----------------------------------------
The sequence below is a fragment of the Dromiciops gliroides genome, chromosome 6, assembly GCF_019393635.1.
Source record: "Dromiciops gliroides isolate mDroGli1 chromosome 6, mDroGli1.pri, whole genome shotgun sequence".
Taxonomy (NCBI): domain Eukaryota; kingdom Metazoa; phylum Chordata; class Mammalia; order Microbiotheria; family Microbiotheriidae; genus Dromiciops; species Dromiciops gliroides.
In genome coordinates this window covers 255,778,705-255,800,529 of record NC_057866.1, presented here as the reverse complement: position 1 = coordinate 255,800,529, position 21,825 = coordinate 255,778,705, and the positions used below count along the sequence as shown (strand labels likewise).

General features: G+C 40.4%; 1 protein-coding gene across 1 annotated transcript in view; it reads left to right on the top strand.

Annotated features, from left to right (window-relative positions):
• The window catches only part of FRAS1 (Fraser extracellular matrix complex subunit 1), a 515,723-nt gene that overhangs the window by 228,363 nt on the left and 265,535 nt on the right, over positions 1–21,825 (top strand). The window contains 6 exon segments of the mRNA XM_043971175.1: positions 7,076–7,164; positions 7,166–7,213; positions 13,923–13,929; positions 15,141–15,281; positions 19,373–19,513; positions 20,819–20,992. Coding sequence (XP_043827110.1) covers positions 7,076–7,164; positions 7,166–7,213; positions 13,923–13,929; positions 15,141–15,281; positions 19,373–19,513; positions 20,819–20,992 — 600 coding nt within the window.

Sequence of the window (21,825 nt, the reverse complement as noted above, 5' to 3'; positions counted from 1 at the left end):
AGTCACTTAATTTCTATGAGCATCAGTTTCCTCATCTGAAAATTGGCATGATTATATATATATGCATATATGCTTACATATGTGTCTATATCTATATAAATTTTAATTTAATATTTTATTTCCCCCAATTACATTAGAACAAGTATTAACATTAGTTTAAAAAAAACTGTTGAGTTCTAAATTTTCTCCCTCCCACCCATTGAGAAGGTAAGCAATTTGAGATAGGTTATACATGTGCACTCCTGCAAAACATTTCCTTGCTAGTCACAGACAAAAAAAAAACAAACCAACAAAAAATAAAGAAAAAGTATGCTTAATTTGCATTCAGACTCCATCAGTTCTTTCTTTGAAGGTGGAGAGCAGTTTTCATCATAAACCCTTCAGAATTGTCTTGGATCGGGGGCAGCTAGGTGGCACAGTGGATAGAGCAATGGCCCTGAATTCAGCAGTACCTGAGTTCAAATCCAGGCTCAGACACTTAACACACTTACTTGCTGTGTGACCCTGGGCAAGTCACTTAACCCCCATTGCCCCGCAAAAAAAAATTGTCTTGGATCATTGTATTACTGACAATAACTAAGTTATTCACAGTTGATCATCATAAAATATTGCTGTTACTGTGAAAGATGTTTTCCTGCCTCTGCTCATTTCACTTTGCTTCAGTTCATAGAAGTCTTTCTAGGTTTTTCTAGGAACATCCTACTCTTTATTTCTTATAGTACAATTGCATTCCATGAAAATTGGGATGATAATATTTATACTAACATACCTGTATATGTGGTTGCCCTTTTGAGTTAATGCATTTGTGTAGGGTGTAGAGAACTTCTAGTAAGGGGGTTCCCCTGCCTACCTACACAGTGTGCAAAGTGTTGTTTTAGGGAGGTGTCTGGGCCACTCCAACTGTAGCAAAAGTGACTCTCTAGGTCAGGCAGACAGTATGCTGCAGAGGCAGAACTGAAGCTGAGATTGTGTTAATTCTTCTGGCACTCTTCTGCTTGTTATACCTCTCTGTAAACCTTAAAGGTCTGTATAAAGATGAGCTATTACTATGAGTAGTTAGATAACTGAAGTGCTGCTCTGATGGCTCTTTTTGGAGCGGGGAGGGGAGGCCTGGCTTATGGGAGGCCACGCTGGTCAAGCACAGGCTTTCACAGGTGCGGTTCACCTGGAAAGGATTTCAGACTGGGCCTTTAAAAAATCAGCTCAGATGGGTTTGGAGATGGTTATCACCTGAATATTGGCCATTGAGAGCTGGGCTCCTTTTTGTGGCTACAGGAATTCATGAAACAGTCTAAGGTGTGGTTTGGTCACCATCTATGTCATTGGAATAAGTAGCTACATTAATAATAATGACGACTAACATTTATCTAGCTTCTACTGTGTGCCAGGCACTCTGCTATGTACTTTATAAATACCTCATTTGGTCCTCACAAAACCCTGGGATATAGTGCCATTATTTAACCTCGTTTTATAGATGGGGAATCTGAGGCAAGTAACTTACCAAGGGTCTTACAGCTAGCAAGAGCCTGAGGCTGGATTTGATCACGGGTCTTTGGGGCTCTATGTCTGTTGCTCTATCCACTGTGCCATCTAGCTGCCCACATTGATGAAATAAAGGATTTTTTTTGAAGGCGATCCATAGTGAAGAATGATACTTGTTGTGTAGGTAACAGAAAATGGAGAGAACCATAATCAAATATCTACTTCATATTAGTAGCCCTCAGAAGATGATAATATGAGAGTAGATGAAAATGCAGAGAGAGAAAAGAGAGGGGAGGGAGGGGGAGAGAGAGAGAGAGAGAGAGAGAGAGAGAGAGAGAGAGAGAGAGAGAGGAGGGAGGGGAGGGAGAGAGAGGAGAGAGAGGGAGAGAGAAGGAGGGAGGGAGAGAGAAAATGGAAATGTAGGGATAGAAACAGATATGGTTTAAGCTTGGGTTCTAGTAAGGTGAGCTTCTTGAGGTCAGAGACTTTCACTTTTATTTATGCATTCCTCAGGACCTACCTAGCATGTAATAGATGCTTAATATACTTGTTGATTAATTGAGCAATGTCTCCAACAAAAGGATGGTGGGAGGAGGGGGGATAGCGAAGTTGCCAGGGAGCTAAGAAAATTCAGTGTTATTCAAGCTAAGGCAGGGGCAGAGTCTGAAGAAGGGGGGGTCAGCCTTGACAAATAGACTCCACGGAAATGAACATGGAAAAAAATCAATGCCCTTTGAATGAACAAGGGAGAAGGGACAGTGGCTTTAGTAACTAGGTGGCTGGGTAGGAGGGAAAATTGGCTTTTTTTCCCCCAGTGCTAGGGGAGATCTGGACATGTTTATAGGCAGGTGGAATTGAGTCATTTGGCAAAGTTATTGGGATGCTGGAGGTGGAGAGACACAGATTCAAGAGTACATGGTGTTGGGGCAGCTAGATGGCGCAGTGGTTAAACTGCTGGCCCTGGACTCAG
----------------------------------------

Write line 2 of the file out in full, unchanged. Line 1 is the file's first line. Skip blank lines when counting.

Source record: "Dromiciops gliroides isolate mDroGli1 chromosome 6, mDroGli1.pri, whole genome shotgun sequence".